Dr Yannig Le Treut, general manager of Lallemand Animal Nutrition, commented on the growing consolidation trend in French milk production when we spoke to him at the SPACE 2017 trade show in Brittany earlier this month.
“We keep on seeing a change in dairy farm size; now you have a few dairy farms that are merging, and they have an average production of one million, two million liters of milk per year.
“Of course, that critical mass is supporting robotic machinery, automation, and precision feeding.”
“It is reported that there are 200 dairy farms leaving the business every month in France, but such [an exit] rate, really, has, more or less, always been the norm. When I started as a young vet, there were 150,000 dairy farms in France; today there are around 50,000 farms. I expect there will be only 35,000 farms in three to five years from now. However, they will be bigger and more technical.
“From a business standpoint it is good, though I don’t know how it will be from a societal point of view, such as how many people will still be living in the countryside - that is another issue.”
The bigger scale farm operations suit the strategy of a company like Lallemand, he said.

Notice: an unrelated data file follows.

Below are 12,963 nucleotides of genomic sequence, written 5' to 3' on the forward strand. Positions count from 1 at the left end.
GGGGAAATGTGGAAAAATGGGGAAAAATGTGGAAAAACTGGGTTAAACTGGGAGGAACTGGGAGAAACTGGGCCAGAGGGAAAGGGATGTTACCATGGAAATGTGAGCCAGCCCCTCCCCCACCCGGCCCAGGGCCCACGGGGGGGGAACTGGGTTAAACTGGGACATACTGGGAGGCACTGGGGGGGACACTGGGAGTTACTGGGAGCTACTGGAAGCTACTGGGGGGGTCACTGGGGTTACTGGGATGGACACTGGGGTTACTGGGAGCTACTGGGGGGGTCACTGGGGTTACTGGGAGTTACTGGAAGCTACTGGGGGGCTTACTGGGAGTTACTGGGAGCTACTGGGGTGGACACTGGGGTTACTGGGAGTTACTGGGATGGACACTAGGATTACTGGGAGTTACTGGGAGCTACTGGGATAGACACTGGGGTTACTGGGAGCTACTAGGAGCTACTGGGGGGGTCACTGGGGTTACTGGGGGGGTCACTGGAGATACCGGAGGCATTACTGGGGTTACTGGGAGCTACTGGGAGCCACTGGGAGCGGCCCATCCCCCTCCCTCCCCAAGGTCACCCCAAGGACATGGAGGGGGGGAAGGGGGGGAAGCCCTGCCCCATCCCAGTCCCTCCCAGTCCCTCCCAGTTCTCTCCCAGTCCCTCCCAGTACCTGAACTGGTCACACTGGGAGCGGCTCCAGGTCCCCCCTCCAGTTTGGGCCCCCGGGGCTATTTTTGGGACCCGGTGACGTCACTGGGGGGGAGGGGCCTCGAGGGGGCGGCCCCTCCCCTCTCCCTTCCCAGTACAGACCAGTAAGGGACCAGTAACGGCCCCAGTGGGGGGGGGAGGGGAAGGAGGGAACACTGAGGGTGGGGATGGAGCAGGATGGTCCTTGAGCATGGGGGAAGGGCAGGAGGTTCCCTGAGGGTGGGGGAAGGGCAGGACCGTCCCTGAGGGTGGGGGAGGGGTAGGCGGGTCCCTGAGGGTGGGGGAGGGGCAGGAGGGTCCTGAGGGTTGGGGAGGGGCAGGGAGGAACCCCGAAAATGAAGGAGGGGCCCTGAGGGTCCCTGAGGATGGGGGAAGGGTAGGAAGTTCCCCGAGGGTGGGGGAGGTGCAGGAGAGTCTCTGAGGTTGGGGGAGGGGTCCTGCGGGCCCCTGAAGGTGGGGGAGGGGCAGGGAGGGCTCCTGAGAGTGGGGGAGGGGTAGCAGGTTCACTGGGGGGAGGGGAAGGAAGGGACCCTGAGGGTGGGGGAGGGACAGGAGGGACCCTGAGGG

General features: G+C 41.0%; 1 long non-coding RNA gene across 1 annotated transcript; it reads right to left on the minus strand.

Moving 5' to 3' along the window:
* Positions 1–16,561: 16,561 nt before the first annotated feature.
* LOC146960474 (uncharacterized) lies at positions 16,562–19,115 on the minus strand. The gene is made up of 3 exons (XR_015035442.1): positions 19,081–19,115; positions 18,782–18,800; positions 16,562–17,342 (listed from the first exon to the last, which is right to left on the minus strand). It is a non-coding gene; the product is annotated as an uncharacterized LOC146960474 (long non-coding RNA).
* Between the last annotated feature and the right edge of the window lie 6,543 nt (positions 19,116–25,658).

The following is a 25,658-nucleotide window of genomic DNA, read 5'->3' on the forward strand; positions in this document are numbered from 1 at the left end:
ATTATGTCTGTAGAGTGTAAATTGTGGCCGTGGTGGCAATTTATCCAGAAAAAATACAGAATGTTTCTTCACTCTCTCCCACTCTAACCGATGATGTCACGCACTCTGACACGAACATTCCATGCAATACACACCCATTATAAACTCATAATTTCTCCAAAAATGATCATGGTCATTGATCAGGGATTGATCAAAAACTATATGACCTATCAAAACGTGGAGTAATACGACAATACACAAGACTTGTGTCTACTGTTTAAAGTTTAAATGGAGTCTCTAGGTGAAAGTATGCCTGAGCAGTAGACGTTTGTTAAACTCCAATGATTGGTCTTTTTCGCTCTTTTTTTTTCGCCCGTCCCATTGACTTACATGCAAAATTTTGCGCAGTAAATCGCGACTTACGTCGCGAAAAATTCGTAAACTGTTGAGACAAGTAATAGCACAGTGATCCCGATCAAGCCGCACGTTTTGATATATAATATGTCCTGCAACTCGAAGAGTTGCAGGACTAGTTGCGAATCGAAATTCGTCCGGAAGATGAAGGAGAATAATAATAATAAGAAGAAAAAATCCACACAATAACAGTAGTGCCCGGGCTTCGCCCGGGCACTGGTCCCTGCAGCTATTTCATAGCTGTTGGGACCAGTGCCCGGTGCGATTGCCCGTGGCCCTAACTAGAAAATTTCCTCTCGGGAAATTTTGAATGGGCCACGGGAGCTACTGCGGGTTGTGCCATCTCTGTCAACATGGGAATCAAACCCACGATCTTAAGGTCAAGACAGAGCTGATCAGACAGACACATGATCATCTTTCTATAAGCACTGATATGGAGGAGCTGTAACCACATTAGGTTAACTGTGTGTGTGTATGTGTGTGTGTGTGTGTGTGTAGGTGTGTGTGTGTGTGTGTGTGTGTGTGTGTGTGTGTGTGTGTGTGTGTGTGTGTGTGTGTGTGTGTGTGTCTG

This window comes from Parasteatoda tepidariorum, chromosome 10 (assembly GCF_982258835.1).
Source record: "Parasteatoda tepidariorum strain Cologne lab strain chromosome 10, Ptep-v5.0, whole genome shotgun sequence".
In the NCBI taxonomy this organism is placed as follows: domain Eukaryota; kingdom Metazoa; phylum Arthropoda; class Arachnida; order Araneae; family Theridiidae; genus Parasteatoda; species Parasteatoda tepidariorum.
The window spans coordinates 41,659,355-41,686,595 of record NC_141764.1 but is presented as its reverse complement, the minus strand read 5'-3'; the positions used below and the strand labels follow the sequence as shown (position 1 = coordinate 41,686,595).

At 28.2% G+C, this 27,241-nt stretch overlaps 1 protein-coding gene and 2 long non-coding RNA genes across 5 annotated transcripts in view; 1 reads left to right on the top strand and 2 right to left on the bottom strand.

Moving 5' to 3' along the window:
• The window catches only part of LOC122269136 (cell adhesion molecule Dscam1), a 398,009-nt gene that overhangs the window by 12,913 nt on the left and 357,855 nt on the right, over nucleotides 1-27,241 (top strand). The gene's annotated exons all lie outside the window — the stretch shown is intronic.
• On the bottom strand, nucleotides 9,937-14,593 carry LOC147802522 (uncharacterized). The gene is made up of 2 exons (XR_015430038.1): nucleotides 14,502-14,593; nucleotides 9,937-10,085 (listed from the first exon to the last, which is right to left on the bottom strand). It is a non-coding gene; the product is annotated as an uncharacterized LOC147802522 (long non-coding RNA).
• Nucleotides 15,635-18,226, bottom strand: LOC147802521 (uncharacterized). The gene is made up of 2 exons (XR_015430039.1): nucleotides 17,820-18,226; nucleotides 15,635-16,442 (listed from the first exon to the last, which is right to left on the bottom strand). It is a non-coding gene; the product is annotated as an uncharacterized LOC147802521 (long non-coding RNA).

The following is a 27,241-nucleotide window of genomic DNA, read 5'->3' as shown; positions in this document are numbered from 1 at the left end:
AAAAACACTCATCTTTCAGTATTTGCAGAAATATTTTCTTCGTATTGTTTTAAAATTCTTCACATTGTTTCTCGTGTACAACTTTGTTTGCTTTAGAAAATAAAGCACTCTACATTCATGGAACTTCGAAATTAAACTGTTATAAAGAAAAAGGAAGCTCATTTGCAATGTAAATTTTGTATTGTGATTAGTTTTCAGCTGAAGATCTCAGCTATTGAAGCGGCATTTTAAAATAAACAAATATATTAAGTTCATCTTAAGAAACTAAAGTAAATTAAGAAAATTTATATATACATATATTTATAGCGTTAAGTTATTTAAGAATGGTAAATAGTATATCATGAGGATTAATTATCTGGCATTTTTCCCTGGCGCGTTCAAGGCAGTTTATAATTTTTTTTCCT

“That is exactly the kind of farm we are targeting – the farm that is interested in precision feeding, that has accurate reporting of data, we like [to do business with] farmers who are aware of their animals’ feed conversion rate, who look at daily reports for somatic cells and feed intake.
“It [the larger scale farm] is getting more and more precise, which is very good for us. They can see the effect of a product like Levucell SC for example.”
Selling the effect
Those farms are increasingly focusing on feed efficiency, and on fiber degradation - a company can no longer sell the label; today, it has to sell the effect, he continued.
Feed purchasing before, he said, was based more on what was on the label, not on any real evaluation of what was needed, nor on how the cows were fed, or the efficiency that could be gained. “Small farms would buy the feeds, the minerals just because of the relationship they had with a particular sales representatives. There was little focus on nutrition.”